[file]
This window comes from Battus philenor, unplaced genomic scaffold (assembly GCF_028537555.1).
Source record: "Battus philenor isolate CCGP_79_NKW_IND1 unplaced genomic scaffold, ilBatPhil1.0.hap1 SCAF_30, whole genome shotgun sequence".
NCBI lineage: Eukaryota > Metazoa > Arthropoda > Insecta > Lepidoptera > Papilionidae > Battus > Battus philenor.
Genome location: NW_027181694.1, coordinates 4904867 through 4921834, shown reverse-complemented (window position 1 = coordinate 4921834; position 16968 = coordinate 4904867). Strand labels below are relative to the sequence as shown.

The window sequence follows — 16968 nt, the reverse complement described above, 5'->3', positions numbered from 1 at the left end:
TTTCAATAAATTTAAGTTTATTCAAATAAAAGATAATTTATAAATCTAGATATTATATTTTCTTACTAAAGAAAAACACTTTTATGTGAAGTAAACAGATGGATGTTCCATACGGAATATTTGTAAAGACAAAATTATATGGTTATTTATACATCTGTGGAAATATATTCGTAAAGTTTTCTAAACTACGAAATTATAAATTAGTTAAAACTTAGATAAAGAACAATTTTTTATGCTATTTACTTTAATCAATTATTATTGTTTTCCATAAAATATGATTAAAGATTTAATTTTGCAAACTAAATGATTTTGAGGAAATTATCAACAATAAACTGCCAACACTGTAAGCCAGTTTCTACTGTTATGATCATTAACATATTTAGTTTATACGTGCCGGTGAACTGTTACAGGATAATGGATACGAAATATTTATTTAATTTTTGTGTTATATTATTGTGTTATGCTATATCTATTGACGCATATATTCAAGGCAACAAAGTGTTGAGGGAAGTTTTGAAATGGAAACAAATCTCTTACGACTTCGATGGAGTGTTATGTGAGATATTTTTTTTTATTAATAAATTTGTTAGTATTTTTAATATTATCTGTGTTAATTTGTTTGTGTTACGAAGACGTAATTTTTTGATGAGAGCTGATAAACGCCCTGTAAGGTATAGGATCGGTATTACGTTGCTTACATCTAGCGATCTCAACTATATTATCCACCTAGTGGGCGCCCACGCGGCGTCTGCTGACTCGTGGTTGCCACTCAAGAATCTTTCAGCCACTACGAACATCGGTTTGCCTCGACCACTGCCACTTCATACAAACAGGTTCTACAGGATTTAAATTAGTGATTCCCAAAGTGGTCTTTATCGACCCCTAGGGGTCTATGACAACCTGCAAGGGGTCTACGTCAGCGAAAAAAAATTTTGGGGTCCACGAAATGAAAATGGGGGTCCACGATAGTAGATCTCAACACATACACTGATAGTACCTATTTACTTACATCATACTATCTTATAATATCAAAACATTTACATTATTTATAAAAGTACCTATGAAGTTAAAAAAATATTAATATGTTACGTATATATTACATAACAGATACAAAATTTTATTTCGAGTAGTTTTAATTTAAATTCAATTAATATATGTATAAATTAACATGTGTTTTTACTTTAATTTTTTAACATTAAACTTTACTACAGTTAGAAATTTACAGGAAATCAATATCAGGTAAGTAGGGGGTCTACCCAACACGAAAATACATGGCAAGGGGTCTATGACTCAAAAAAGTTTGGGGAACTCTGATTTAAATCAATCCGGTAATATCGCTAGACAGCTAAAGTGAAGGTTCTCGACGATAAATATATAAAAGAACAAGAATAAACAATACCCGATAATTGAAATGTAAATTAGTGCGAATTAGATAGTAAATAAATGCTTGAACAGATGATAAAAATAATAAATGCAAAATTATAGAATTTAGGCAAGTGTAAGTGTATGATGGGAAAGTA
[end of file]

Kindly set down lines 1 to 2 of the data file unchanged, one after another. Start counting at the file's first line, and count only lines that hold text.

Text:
This window comes from Battus philenor, unplaced genomic scaffold (assembly GCF_028537555.1).
Source record: "Battus philenor isolate CCGP_79_NKW_IND1 unplaced genomic scaffold, ilBatPhil1.0.hap1 SCAF_30, whole genome shotgun sequence".